Hahahaha! Do you totally love all the crazy names that news channels come up with to describe semi-regular occurrences?
This year, it’s the Arctic Blast 2008. But anyone who has lived in Portland for a while knows that we generally get hit pretty hard every two years or so. The last time I actually remember it snowing was back in 2006 when I was working out in Silverton.
So I guess it shouldn’t be much of a surprise when I woke up this morning to mounds of snow, and swirls of flakes flying in the air. Uggh! I think I’m one of the only people who could do without it.
But now that I’ve made peace with the fact that tomorrow morning will be icy and there is no way I’ll safely make the 20-mile commute to work, I suppose I’ll try to make the best of it and look at it as something…you know…beautiful.
Since this year I’ve been more into photography than in the past (you know, I’ve actually made a halfway decent attempt at learning how to work a digital SLR manually), I thought I might try my hand at some snowy photos.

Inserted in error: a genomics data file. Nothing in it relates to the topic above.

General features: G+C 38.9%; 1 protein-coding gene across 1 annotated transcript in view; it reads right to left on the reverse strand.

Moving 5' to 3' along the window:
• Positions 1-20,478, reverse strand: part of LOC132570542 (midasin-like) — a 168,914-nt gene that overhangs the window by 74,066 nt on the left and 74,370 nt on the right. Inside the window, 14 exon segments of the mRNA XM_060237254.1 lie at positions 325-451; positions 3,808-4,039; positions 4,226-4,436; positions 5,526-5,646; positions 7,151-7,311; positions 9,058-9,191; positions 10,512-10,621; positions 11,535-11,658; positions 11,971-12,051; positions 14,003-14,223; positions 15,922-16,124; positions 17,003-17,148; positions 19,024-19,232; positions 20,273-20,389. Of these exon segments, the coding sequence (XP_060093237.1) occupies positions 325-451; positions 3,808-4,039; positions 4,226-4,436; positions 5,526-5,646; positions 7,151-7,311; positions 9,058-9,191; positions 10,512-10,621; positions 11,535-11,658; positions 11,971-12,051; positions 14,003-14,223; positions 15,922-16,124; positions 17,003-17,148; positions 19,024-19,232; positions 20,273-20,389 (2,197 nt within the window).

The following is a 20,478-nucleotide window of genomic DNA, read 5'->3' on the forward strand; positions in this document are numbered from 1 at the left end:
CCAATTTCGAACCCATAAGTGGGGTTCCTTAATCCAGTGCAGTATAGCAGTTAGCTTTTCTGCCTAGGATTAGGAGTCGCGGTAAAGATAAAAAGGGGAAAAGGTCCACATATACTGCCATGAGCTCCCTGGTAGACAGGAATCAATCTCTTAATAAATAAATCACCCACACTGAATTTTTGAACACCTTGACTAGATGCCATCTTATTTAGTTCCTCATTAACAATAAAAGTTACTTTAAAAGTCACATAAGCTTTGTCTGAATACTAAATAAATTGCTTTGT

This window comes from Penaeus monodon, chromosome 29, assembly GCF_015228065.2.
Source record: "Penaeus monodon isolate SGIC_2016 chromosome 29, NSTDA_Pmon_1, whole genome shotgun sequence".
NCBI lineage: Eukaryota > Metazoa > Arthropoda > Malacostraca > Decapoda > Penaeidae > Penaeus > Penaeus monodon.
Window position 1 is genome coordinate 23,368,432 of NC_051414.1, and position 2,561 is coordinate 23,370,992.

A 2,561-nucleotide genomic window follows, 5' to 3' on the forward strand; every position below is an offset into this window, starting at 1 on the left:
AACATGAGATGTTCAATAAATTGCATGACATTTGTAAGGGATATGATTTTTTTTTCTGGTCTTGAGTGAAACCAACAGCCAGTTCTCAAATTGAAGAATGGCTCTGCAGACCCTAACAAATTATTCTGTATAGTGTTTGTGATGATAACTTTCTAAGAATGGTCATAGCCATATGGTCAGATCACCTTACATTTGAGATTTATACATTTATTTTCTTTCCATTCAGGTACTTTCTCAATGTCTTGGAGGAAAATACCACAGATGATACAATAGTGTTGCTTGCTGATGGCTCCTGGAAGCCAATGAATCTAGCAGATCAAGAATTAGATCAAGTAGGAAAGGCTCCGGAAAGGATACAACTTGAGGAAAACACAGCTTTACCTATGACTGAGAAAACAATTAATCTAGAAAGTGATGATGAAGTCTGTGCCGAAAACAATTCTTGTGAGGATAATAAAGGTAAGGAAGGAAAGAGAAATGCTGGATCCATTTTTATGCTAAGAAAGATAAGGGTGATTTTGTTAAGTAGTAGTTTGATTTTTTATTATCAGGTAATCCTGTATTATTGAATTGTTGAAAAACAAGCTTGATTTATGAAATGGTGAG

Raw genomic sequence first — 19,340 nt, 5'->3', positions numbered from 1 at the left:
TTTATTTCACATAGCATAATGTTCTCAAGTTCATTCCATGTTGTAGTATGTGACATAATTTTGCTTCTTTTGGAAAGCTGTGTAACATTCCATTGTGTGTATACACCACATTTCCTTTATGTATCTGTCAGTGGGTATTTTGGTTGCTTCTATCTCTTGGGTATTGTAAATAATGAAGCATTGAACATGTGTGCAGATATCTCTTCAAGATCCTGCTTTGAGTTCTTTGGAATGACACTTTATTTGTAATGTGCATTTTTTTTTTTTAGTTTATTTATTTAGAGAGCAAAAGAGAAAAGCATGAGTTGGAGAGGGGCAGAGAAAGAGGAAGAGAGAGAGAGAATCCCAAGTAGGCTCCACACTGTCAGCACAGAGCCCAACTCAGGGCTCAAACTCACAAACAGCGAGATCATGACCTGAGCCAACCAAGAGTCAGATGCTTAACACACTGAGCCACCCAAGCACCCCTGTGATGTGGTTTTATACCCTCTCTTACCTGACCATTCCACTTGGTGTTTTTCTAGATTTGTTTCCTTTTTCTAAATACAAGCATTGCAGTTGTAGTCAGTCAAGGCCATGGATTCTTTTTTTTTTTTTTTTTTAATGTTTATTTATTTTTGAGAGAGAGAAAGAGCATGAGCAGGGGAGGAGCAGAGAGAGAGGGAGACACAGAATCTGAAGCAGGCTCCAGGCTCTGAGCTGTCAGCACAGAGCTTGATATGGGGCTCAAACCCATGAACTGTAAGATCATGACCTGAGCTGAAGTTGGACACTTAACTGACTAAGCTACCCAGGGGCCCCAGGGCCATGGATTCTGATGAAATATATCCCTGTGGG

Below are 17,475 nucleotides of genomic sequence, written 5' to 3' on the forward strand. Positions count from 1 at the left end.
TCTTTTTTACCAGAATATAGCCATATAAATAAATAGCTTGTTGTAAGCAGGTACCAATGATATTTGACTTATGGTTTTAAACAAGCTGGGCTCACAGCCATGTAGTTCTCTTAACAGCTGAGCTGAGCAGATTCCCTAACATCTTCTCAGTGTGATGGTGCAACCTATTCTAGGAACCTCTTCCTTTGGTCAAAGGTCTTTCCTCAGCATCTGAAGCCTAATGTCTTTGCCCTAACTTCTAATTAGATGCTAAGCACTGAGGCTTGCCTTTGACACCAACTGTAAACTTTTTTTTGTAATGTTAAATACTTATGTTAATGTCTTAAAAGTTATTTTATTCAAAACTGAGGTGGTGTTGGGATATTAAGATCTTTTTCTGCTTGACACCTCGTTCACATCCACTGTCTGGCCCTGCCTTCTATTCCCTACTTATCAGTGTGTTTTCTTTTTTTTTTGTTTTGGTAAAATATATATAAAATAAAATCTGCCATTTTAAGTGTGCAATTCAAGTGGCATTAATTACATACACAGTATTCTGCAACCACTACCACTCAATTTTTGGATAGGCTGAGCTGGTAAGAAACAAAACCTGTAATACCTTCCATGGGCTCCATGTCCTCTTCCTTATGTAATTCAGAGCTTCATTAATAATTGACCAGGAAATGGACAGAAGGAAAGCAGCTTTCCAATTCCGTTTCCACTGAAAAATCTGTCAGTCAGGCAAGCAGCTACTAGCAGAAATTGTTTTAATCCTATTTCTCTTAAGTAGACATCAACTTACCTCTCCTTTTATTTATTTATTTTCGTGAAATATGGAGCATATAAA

Tips for Snow Shots
If you’re shooting during the day, remember that all that white can mean overexposure. Practice makes perfect, and don’t get frustrated if you have to adjust your shutter speed several times before getting it right. If it’s light outside, I’d generally recommend working with a lower ISO, which prevents graininess.
- Wear outdoor attire. This is totally ridiculous, but the only outdoors shoes I had were a pair of broken Crocs. And not the Sherpa lined ones, either. Needless to say, I was cold and wet at the end of my shoot. When I went outside later, I made sure I was wearing semi-decent shoes, a scarf, a hat, and glittens…the wind was pretty darn brutal!
Use a tripod. Sweet gods of photography, I wish I had my own. Crazy, right? Luckily, my dad had a pretty ancient one that he let me borrow. And let me tell you, it was not easy to work with. It was completely metal, and I literally had to screw the camera on to the tripod. And because it was all metal, it was difficult to adjust because it practically froze. That said, make sure you know how to use your tripod because, as my friend A. says, a tripod makes the difference between a snapshot and a photograph. Well, that, and the fact that it decreases blur if you’ve got a long exposure. Which brings me to…
- …Experiment with long exposure! How awesome is it to go shooting at night and make the sky literally illuminate with a single streetlamp? Now think about how way cool it’d be to make that same light create an ethereal sparkling quality with the snow. For my images, I used an exposure between 15 and 20 seconds. And that’s where tip No. 3 came in handy: There’s no way the images would have been so sharp without the steadiness of a tripod.
- Have fun! Do I even need to explain?